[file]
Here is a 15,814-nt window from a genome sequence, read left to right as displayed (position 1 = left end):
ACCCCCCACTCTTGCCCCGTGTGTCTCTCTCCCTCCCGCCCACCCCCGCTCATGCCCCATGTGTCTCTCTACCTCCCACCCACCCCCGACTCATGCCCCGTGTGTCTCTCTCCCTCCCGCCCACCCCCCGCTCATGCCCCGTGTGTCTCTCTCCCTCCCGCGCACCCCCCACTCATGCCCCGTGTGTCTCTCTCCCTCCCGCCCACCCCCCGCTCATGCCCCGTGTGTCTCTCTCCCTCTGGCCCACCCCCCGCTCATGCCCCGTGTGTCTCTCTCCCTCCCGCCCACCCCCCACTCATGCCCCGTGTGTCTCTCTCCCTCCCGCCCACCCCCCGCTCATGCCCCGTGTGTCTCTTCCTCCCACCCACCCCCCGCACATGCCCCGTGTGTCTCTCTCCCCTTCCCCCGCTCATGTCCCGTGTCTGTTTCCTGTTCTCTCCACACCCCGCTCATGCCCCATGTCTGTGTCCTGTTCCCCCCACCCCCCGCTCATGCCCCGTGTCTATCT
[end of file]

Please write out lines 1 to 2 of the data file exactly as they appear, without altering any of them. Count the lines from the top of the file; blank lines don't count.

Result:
Here is a 15,814-nt window from a genome sequence, read left to right as displayed (position 1 = left end):
ACCCCCCACTCTTGCCCCGTGTGTCTCTCTCCCTCCCGCCCACCCCCGCTCATGCCCCATGTGTCTCTCTACCTCCCACCCACCCCCGACTCATGCCCCGTGTGTCTCTCTCCCTCCCGCCCACCCCCCGCTCATGCCCCGTGTGTCTCTCTCCCTCCCGCGCACCCCCCACTCATGCCCCGTGTGTCTCTCTCCCTCCCGCCCACCCCCCGCTCATGCCCCGTGTGTCTCTCTCCCTCTGGCCCACCCCCCGCTCATGCCCCGTGTGTCTCTCTCCCTCCCGCCCACCCCCCACTCATGCCCCGTGTGTCTCTCTCCCTCCCGCCCACCCCCCGCTCATGCCCCGTGTGTCTCTTCCTCCCACCCACCCCCCGCACATGCCCCGTGTGTCTCTCTCCCCTTCCCCCGCTCATGTCCCGTGTCTGTTTCCTGTTCTCTCCACACCCCGCTCATGCCCCATGTCTGTGTCCTGTTCCCCCCACCCCCCGCTCATGCCCCGTGTCTATCT